Assimilation Versus Preservation
By the middle of the 19th century, the Indian way of life had begun to be disturbed through advancements into the West in many ways, the most important of which was the construction of the transcontinental railroad. Railroads pierced through the heart of the continent while slashing through Indian lands dividing the once open ranges of the Great Plains and splicing the economies of the East and West. The Indians had faced many battles and suffered great losses, but the fate of the Plains Indians was to be determined not by a battle with guns or bows and arrows, but by a change in policy by the American government. Ronald Takaki takes on the topic of the “Indian Question” in Chapter nine of his book A Different Mirror – A History of Multicultural America.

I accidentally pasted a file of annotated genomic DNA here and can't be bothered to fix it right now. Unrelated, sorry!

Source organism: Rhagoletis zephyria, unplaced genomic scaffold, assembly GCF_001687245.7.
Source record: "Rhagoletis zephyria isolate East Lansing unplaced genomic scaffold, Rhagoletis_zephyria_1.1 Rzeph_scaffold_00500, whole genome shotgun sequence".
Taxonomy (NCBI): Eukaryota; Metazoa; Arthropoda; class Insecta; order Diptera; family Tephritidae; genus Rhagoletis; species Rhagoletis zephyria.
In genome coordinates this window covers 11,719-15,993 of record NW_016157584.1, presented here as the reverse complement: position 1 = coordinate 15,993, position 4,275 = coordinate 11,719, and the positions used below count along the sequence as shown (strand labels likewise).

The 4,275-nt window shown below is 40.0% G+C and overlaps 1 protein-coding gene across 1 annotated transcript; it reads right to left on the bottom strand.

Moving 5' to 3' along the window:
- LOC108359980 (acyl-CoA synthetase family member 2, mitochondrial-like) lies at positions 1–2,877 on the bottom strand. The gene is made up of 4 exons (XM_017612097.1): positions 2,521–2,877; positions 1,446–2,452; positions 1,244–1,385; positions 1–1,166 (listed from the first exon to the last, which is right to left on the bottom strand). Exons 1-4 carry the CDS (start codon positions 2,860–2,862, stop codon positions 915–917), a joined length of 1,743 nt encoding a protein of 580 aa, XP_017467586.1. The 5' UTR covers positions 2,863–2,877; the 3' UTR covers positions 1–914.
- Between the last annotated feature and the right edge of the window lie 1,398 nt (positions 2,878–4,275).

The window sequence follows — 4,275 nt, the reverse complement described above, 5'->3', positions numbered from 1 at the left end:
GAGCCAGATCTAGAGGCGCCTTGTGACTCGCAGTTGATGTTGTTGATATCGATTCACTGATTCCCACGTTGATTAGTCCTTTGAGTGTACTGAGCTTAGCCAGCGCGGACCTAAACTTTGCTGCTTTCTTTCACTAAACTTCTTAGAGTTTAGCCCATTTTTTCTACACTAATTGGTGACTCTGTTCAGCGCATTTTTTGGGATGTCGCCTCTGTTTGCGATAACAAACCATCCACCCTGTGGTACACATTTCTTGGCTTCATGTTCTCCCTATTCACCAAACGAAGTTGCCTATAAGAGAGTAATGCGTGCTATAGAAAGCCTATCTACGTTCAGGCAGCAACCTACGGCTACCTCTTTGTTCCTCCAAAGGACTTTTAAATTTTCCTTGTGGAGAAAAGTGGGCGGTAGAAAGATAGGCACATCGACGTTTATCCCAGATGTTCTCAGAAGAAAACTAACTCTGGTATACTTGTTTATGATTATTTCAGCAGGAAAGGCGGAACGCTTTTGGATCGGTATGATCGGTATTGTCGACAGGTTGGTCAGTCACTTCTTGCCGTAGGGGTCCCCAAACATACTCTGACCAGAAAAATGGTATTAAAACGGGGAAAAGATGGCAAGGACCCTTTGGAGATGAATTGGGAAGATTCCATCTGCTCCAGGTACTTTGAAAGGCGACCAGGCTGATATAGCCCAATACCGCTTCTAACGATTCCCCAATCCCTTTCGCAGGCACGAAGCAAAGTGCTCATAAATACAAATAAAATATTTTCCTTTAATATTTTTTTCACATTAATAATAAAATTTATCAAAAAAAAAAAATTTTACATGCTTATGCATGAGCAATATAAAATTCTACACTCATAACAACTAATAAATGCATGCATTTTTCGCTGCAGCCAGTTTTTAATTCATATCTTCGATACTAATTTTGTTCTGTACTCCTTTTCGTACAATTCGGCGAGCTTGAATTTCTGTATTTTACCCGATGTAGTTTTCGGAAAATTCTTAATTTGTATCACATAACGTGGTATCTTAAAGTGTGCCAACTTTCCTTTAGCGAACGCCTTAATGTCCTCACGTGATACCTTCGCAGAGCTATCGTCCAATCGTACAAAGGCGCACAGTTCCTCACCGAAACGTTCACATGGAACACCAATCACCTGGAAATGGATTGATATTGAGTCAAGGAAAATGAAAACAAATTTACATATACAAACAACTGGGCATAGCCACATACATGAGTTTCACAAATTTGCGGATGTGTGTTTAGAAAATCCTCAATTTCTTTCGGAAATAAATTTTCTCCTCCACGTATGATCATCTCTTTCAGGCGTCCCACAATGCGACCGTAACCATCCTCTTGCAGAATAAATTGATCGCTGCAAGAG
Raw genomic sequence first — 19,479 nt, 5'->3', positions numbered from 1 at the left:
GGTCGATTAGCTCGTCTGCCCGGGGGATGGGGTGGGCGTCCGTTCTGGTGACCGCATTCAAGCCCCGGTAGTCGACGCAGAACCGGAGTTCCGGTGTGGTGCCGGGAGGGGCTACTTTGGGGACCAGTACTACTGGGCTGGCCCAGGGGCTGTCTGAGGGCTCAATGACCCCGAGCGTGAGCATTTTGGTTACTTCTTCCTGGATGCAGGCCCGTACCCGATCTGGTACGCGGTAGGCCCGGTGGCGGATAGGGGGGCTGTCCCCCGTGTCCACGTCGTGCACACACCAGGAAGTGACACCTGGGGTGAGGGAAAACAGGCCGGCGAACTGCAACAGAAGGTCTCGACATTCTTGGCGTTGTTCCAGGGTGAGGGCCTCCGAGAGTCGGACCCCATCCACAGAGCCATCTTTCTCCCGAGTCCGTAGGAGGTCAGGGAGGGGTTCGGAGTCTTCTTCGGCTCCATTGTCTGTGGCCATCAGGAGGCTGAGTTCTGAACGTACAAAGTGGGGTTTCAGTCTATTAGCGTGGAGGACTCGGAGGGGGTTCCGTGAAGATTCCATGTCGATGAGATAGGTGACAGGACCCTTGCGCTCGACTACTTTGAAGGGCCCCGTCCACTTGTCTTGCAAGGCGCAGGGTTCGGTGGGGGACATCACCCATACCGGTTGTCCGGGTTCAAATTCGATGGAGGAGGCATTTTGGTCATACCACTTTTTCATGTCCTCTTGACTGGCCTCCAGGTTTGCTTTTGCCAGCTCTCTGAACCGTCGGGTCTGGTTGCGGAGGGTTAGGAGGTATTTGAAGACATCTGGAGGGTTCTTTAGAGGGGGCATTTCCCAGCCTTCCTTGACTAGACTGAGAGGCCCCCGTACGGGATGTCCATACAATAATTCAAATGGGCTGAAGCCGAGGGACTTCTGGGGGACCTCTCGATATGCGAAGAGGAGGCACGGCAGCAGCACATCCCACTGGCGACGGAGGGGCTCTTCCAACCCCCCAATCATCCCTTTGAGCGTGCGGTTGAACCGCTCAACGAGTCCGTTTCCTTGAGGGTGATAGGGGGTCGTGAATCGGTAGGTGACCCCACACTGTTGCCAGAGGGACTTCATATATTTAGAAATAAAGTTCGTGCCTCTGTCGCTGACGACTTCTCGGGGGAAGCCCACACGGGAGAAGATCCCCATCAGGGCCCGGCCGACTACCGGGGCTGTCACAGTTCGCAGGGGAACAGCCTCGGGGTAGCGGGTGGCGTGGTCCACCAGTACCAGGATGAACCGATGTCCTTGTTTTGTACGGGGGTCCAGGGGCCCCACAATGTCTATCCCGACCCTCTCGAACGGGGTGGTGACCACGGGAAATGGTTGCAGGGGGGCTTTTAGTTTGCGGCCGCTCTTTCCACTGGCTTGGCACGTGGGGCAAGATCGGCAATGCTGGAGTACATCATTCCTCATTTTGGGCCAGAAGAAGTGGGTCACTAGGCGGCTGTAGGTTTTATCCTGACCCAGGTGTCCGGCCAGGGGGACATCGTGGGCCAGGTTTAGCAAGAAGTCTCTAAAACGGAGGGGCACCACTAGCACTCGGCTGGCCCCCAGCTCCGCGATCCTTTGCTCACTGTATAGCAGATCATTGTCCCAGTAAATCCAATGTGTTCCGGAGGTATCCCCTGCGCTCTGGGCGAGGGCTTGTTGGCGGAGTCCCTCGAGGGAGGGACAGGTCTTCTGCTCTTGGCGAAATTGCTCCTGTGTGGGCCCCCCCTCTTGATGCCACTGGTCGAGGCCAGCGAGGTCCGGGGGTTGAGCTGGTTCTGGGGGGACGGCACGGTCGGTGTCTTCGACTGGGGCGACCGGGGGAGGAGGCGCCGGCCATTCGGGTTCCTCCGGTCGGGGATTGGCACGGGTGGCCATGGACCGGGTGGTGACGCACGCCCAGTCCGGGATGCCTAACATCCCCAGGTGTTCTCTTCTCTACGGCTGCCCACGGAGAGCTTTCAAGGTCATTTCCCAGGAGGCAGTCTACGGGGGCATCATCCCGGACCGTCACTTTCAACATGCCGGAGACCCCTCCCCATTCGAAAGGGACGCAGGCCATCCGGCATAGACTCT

Francis A. Walker, the Commissioner of Indian Affairs, sought to end the hostilities between the Indians and settlers by seeking what he thought to be a mutually beneficial means of interaction with the Indians. Walker believed that it was the responsibility of the government to ensure the survival of the Plains Indians by creating an environment that encouraged assimilation during the inevitable clash of cultures that would soon take place. Though he had only minimal first-hand experience through visiting and observing Indian culture once, Walker's devout belief in technology and the market as civilizing forces was the main driver behind his policy towards the Indians. It led to the formation of his idea to concentrate the Indian population onto one or two reservations to forcibly assimilate them into white culture by training them to perform industrial skills and entangle them in a society that would eventually grow up around them. Walker feared that if these measures were not taken immediately, Indians would grow to be out-of-date and incapable of merging with the modernized civilization that would encircle the Indian civilization....
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